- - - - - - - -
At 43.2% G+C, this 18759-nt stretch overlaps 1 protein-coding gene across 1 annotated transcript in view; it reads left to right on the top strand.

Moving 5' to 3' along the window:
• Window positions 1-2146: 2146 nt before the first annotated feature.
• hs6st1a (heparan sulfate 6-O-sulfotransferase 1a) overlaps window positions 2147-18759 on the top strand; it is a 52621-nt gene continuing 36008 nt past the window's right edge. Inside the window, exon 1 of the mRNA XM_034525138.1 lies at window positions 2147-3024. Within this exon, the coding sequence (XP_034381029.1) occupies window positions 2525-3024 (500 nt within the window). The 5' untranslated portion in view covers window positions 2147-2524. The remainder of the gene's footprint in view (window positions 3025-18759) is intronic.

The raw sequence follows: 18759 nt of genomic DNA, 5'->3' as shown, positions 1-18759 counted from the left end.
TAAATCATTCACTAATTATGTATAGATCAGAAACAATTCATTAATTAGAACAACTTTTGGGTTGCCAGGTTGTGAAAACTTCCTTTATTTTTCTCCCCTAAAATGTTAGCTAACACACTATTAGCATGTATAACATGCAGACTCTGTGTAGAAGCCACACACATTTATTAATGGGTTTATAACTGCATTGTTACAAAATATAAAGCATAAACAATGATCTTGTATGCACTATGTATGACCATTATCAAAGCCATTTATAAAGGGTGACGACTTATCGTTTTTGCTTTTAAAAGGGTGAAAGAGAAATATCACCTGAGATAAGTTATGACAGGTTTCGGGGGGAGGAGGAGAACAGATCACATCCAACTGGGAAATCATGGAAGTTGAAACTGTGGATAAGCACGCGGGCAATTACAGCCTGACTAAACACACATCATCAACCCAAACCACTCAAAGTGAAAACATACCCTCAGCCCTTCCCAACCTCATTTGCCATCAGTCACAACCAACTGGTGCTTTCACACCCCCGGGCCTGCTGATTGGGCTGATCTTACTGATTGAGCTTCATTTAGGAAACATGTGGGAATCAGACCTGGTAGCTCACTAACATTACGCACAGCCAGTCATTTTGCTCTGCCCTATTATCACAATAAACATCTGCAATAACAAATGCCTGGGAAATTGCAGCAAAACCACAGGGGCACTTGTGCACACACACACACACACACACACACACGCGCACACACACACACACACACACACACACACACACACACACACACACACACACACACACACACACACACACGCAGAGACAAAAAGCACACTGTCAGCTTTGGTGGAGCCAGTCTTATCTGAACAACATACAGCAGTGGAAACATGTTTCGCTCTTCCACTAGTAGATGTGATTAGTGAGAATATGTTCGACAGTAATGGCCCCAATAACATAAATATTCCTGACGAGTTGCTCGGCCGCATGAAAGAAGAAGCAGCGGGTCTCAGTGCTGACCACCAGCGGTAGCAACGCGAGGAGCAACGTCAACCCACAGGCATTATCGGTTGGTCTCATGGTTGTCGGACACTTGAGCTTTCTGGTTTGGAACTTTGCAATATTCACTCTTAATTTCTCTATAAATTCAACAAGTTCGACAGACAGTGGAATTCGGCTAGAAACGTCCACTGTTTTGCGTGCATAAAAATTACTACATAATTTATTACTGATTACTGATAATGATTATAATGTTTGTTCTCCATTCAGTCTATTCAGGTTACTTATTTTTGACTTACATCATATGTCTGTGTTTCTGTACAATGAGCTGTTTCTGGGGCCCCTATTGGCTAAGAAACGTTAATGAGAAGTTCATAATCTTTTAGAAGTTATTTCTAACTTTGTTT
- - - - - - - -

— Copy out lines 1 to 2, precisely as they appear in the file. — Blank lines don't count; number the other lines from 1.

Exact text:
At 43.2% G+C, this 18759-nt stretch overlaps 1 protein-coding gene across 1 annotated transcript in view; it reads left to right on the top strand.

Moving 5' to 3' along the window: